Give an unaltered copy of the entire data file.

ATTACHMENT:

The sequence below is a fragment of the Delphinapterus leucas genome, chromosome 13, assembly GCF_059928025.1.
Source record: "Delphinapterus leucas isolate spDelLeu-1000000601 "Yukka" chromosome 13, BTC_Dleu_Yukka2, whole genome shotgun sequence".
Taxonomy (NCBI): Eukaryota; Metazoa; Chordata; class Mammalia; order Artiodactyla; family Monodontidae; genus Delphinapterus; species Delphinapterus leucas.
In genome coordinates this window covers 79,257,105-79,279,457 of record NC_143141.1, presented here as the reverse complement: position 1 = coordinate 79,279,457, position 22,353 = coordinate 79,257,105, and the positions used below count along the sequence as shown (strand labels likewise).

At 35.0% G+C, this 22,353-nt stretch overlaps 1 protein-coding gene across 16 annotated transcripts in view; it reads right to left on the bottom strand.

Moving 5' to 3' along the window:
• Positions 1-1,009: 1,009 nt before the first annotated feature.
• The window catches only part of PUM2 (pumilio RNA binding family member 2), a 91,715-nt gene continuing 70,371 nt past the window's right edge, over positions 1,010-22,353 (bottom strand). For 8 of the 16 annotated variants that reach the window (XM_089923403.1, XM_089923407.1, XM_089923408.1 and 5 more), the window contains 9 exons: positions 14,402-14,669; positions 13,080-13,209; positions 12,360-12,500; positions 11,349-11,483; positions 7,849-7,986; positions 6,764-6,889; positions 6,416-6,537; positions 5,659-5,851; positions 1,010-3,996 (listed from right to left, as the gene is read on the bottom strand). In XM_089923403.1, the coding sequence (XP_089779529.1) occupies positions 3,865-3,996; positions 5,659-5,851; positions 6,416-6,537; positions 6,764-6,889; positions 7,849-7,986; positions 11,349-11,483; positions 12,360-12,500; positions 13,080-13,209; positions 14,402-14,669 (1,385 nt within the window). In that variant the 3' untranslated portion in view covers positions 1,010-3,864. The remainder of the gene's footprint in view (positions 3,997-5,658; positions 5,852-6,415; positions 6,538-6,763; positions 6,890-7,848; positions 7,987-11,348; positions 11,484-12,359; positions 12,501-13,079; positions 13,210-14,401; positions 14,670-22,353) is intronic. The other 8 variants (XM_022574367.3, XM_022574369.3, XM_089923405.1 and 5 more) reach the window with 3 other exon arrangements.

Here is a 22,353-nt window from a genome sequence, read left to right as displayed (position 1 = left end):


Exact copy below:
The sequence below is a fragment of the Delphinapterus leucas genome, chromosome 13, assembly GCF_059928025.1.
Source record: "Delphinapterus leucas isolate spDelLeu-1000000601 "Yukka" chromosome 13, BTC_Dleu_Yukka2, whole genome shotgun sequence".
Taxonomy (NCBI): Eukaryota; Metazoa; Chordata; class Mammalia; order Artiodactyla; family Monodontidae; genus Delphinapterus; species Delphinapterus leucas.
In genome coordinates this window covers 79,257,105-79,279,457 of record NC_143141.1, presented here as the reverse complement: position 1 = coordinate 79,279,457, position 22,353 = coordinate 79,257,105, and the positions used below count along the sequence as shown (strand labels likewise).

At 35.0% G+C, this 22,353-nt stretch overlaps 1 protein-coding gene across 16 annotated transcripts in view; it reads right to left on the bottom strand.

Moving 5' to 3' along the window:
• Positions 1-1,009: 1,009 nt before the first annotated feature.
• The window catches only part of PUM2 (pumilio RNA binding family member 2), a 91,715-nt gene continuing 70,371 nt past the window's right edge, over positions 1,010-22,353 (bottom strand). For 8 of the 16 annotated variants that reach the window (XM_089923403.1, XM_089923407.1, XM_089923408.1 and 5 more), the window contains 9 exons: positions 14,402-14,669; positions 13,080-13,209; positions 12,360-12,500; positions 11,349-11,483; positions 7,849-7,986; positions 6,764-6,889; positions 6,416-6,537; positions 5,659-5,851; positions 1,010-3,996 (listed from right to left, as the gene is read on the bottom strand). In XM_089923403.1, the coding sequence (XP_089779529.1) occupies positions 3,865-3,996; positions 5,659-5,851; positions 6,416-6,537; positions 6,764-6,889; positions 7,849-7,986; positions 11,349-11,483; positions 12,360-12,500; positions 13,080-13,209; positions 14,402-14,669 (1,385 nt within the window). In that variant the 3' untranslated portion in view covers positions 1,010-3,864. The remainder of the gene's footprint in view (positions 3,997-5,658; positions 5,852-6,415; positions 6,538-6,763; positions 6,890-7,848; positions 7,987-11,348; positions 11,484-12,359; positions 12,501-13,079; positions 13,210-14,401; positions 14,670-22,353) is intronic. The other 8 variants (XM_022574367.3, XM_022574369.3, XM_089923405.1 and 5 more) reach the window with 3 other exon arrangements.

Here is a 22,353-nt window from a genome sequence, read left to right as displayed (position 1 = left end):